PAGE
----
“Our partners have implemented many initiatives to help stem the tide – albeit some more effective than others, considering the sheer extent of the problem that cuts across industries. By meeting regularly, we are able to share initiatives that are working well and then approach government as a single voice with potential solutions to help strengthen regulatory regimes. We have worldclass standards and regulations, but without proper enforcement, they mean very little,” Hirl says.

As he notes, Government is willing to work with industry to address malpractices. This was again reaffirmed by President Cyril Ramaphosa at the 2022 African Mining Indaba.

Significant success has already been achieved in the petroleum industry where there is close collaboration between Government and the private sector. Under the Department of Minerals and Resources, partnerships have been formed between industry stakeholders and statutory bodies. This Petroleum Compliance Forum is responsible for investigating and dealing with instances of illegal trading in petroleum products. In just 24 months since the launch of the initiative, more than 130 cases reported via the South African Petroleum Retailers Association’s whistleblower hotline have been dealt with by the relevant regulators.

Government also supports the Tyre, Equipment, Parts Association’s (TEPA) Blow the Whistle Compliance Forum, which was introduced to eliminate the trade in illegal automotive parts in South Africa.

This follows hot on the heels of the launch of TEPA’s whistle blower hotline where cases of illicit trading activity may be reported by industry and consumers.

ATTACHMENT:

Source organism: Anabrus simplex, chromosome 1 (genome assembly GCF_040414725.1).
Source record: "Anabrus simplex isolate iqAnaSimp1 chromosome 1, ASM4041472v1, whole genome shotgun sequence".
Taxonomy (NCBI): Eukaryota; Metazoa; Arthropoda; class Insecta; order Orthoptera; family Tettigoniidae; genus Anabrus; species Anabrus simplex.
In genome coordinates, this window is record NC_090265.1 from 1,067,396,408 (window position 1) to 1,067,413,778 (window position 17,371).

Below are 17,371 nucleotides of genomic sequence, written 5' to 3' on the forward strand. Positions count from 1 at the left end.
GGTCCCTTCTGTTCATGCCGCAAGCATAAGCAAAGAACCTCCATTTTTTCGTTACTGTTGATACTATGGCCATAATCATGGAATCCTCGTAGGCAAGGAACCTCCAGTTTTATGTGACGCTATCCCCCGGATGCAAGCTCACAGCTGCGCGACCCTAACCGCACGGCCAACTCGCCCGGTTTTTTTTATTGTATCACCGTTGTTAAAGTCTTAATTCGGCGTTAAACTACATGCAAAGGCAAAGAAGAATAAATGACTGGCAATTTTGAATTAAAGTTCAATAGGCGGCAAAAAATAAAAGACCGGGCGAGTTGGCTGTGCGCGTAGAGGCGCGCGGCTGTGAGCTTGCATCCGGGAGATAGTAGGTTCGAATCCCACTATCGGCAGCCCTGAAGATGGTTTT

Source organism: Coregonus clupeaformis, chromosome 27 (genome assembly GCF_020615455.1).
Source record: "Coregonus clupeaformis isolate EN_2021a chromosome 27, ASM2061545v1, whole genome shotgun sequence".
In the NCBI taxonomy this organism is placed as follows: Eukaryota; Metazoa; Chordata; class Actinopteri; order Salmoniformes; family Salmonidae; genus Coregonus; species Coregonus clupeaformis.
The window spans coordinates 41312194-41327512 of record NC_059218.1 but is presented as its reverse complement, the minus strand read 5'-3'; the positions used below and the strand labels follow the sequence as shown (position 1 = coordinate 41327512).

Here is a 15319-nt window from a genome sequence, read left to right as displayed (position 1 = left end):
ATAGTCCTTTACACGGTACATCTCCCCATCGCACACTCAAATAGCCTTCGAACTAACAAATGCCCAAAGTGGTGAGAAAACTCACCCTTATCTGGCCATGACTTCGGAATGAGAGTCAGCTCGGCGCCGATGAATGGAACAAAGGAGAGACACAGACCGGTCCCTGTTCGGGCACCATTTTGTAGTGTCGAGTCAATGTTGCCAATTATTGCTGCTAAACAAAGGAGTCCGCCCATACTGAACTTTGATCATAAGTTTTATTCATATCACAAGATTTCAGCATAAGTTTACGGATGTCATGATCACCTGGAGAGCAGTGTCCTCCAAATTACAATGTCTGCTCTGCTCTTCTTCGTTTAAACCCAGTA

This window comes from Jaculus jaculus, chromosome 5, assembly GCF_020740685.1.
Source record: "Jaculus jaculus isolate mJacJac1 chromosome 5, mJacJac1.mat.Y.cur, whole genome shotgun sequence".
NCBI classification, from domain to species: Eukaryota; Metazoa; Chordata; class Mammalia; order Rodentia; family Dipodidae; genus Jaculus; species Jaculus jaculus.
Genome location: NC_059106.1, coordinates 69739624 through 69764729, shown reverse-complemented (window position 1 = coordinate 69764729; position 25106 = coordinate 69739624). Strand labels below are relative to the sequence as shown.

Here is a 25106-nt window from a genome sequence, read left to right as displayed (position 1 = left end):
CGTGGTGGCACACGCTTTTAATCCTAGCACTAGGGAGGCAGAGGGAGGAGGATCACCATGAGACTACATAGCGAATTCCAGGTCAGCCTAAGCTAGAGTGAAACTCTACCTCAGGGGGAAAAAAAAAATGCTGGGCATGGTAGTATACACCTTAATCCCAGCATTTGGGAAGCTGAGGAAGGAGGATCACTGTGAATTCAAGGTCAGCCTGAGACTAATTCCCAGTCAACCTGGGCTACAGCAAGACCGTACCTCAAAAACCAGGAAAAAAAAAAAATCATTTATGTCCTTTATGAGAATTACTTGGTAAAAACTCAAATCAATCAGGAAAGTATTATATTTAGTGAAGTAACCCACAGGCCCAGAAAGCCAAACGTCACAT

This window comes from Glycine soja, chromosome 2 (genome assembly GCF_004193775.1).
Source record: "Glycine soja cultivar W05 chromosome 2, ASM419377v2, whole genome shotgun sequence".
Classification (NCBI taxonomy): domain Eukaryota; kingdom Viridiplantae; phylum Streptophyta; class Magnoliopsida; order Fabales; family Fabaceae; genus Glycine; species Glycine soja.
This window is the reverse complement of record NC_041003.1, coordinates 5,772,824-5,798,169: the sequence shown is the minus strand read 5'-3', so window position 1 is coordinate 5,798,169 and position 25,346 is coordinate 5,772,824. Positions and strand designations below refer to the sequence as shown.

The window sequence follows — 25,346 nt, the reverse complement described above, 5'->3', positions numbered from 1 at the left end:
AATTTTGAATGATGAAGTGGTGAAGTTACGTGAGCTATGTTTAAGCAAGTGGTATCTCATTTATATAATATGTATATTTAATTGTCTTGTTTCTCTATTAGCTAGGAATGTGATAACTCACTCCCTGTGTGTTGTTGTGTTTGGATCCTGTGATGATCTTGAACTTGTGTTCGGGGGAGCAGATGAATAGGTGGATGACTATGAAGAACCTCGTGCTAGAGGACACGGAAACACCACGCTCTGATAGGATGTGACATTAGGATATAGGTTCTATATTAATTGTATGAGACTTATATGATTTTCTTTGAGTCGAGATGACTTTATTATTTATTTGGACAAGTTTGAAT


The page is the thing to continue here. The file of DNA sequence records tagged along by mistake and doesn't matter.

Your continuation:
These are initiatives that could possibly be emulated by the other IRESA bodies.

In 2021, the National Treasury also banned the use of imported cement on all of its infrastructure projects, following intense lobbying to do so by leading industry players. The new rules require all tender invitations to use South African-manufactured cement, produced from locally sourced materials.

However, cheap cement imports from China, Vietnam and Pakistan are still being used on private sector projects. This threatens the sustainability of local manufacturers, placing more than 2 000 jobs at risk, considering the downturn in the construction industry. Local producers are currently only using a third of their production capacity.

Worryingly, these products also contravene quality regulations. 14 imported products that were tested in South Africa were either over or underweight and of inconsistent quality, posing grave health and safety risks to the general public.

Meanwhile, non-conformance with building quality standards continues to jeopardise service delivery in the country. The extent of the problem is evident on low-income housing projects. Defective buildings, unsafe structures and cost overruns are due to contractors not being held accountable for their workmanship to public authorities.

This is exacerbating the large housing backlog in the country. There are currently more than 2-million households and individuals registered on government’s National Housing Needs Register.

However, the situation is not unique to low-cost housing service delivery. Generally, municipal projects have underperformed over the past more than a decade. Numerous projects have not been delivered on time, at the right quality and within budget.

Thus, there is also a need to address poor monitoring and policing of municipal procurement practices, as well as enforce Broad-based Black Economic Empowerment (B-BBEE) codes of good practice. This is considering that many Level B-BBEE companies are bypassing local content requirements and supplying cheap imported products that are of a very poor quality.

A robust South African Revenue Services will also help to curtail fraudulent practices, such as dumping, under-invoicing, mis-declaration and the general undervaluing of imported goods.

There is also a need to closely monitor the importation of steel products. A while back it was proposed that import rebates only be considered when security of local supply of products could be assured. Rebates on steel products are still in place even though there is still insecurity of supply. This is undermining local manufacture.